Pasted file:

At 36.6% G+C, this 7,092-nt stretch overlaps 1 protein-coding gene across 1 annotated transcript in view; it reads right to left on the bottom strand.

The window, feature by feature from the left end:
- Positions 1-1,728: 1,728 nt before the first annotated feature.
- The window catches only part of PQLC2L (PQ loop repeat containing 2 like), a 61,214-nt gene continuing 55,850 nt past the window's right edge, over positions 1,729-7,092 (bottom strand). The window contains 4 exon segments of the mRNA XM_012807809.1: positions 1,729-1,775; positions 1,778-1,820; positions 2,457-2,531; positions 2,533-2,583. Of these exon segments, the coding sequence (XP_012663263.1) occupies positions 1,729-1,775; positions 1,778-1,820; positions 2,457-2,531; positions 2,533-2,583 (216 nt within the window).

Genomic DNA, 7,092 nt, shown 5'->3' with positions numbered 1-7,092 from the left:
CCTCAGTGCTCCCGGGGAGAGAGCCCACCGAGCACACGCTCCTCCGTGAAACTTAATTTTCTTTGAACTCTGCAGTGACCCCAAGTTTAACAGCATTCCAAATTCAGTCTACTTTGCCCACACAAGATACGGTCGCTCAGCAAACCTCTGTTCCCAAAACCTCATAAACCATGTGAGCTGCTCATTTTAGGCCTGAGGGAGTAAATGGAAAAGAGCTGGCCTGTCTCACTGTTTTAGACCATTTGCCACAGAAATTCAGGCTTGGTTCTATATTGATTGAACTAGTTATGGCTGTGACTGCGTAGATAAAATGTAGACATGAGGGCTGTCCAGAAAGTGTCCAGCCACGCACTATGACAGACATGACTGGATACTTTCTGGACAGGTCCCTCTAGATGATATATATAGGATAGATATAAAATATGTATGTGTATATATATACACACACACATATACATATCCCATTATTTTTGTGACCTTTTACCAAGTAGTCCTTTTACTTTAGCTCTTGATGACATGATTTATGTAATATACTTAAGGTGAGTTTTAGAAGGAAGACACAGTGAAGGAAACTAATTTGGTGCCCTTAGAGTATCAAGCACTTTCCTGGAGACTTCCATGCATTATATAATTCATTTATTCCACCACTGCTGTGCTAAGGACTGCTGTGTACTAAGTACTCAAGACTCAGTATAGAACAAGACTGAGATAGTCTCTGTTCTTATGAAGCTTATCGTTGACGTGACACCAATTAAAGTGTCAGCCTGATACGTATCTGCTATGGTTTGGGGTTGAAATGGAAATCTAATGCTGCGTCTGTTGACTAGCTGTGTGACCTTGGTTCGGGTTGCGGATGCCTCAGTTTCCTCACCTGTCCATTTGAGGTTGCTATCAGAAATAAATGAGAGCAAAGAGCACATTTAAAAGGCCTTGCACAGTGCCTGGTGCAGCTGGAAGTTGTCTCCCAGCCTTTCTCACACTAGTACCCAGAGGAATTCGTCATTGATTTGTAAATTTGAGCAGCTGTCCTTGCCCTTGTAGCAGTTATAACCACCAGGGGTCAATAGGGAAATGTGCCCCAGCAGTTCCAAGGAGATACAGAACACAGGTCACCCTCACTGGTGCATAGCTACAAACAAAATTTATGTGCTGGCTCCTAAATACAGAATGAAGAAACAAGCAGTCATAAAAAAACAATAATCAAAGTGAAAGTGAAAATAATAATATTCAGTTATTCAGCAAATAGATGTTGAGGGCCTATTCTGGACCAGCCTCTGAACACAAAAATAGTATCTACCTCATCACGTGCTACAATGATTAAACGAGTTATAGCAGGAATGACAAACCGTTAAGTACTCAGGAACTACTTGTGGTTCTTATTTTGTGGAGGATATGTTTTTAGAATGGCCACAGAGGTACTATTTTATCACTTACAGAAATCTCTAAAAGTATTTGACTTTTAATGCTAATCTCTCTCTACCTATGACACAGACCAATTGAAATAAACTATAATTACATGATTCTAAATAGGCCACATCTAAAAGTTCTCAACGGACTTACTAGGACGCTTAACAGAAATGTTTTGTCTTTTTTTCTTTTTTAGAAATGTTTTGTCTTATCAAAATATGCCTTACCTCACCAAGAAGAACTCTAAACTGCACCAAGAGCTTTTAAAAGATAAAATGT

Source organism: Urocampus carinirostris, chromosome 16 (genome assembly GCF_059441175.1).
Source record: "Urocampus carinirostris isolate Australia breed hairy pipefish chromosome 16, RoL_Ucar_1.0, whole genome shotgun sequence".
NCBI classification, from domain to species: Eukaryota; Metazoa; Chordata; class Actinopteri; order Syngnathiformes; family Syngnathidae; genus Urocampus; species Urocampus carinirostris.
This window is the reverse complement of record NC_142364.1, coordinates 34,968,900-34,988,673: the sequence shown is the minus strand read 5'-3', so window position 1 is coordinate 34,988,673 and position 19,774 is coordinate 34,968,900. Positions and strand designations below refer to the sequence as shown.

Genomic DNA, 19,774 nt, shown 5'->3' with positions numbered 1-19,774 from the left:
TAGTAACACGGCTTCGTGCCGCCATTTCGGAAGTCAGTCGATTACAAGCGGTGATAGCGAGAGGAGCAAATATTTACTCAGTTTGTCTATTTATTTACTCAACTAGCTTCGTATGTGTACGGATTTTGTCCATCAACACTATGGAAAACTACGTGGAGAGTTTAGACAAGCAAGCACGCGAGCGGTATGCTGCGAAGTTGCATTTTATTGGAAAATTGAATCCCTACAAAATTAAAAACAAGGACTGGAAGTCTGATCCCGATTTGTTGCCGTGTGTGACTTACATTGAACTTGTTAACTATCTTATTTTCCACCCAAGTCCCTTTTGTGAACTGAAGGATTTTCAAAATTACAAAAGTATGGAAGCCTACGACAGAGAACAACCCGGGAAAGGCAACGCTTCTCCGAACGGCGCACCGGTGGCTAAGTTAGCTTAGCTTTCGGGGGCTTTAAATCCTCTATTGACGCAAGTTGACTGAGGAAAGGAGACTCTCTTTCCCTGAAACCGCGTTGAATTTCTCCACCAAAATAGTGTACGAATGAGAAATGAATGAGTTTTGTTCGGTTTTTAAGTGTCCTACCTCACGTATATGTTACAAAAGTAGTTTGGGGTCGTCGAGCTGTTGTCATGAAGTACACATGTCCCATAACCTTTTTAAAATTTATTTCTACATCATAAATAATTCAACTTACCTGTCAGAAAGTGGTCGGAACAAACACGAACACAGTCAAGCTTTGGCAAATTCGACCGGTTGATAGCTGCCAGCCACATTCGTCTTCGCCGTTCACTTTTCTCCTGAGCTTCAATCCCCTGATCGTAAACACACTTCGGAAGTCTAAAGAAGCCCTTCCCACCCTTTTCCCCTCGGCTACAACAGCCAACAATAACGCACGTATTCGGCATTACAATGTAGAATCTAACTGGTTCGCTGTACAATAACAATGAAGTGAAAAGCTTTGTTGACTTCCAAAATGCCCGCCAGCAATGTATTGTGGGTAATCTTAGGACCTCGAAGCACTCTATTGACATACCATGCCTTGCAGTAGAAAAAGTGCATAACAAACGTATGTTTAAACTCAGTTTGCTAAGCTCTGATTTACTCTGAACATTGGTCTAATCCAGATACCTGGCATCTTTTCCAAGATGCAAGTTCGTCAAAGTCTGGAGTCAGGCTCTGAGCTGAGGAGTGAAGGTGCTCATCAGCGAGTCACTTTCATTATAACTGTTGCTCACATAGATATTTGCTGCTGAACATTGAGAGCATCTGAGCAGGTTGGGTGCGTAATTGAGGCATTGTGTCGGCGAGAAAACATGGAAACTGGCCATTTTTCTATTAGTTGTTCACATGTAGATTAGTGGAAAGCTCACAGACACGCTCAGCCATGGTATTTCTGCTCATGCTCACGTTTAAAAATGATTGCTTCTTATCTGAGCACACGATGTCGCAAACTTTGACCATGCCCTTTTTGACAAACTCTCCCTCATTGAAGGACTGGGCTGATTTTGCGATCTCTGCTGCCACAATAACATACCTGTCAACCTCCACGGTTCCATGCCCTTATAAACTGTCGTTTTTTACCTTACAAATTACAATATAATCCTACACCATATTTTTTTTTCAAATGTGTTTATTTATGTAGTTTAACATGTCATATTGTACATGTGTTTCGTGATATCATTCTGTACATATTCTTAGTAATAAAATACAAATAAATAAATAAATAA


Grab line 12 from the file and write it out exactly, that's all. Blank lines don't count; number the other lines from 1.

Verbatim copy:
TAGTAACACGGCTTCGTGCCGCCATTTCGGAAGTCAGTCGATTACAAGCGGTGATAGCGAGAGGAGCAAATATTTACTCAGTTTGTCTATTTATTTACTCAACTAGCTTCGTATGTGTACGGATTTTGTCCATCAACACTATGGAAAACTACGTGGAGAGTTTAGACAAGCAAGCACGCGAGCGGTATGCTGCGAAGTTGCATTTTATTGGAAAATTGAATCCCTACAAAATTAAAAACAAGGACTGGAAGTCTGATCCCGATTTGTTGCCGTGTGTGACTTACATTGAACTTGTTAACTATCTTATTTTCCACCCAAGTCCCTTTTGTGAACTGAAGGATTTTCAAAATTACAAAAGTATGGAAGCCTACGACAGAGAACAACCCGGGAAAGGCAACGCTTCTCCGAACGGCGCACCGGTGGCTAAGTTAGCTTAGCTTTCGGGGGCTTTAAATCCTCTATTGACGCAAGTTGACTGAGGAAAGGAGACTCTCTTTCCCTGAAACCGCGTTGAATTTCTCCACCAAAATAGTGTACGAATGAGAAATGAATGAGTTTTGTTCGGTTTTTAAGTGTCCTACCTCACGTATATGTTACAAAAGTAGTTTGGGGTCGTCGAGCTGTTGTCATGAAGTACACATGTCCCATAACCTTTTTAAAATTTATTTCTACATCATAAATAATTCAACTTACCTGTCAGAAAGTGGTCGGAACAAACACGAACACAGTCAAGCTTTGGCAAATTCGACCGGTTGATAGCTGCCAGCCACATTCGTCTTCGCCGTTCACTTTTCTCCTGAGCTTCAATCCCCTGATCGTAAACACACTTCGGAAGTCTAAAGAAGCCCTTCCCACCCTTTTCCCCTCGGCTACAACAGCCAACAATAACGCACGTATTCGGCATTACAATGTAGAATCTAACTGGTTCGCTGTACAATAACAATGAAGTGAAAAGCTTTGTTGACTTCCAAAATGCCCGCCAGCAATGTATTGTGGGTAATCTTAGGACCTCGAAGCACTCTATTGACATACCATGCCTTGCAGTAGAAAAAGTGCATAACAAACGTATGTTTAAACTCAGTTTGCTAAGCTCTGATTTACTCTGAACATTGGTCTAATCCAGATACCTGGCATCTTTTCCAAGATGCAAGTTCGTCAAAGTCTGGAGTCAGGCTCTGAGCTGAGGAGTGAAGGTGCTCATCAGCGAGTCACTTTCATTATAACTGTTGCTCACATAGATATTTGCTGCTGAACATTGAGAGCATCTGAGCAGGTTGGGTGCGTAATTGAGGCATTGTGTCGGCGAGAAAACATGGAAACTGGCCATTTTTCTATTAGTTGTTCACATGTAGATTAGTGGAAAGCTCACAGACACGCTCAGCCATGGTATTTCTGCTCATGCTCACGTTTAAAAATGATTGCTTCTTATCTGAGCACACGATGTCGCAAACTTTGACCATGCCCTTTTTGACAAACTCTCCCTCATTGAAGGACTGGGCTGATTTTGCGATCTCTGCTGCCACAATAACATACCTGTCAACCTCCACGGTTCCATGCCCTTATAAACTGTCGTTTTTTACCTTACAAATTACAATATAATCCTACACCATATTTTTTTTTCAAATGTGTTTATTTATGTAGTTTAACATGTCATATTGTACATGTGTTTCGTGATATCATTCTGTACATATTCTTAGTAATAAAATACAAATAAATAAATAAATAA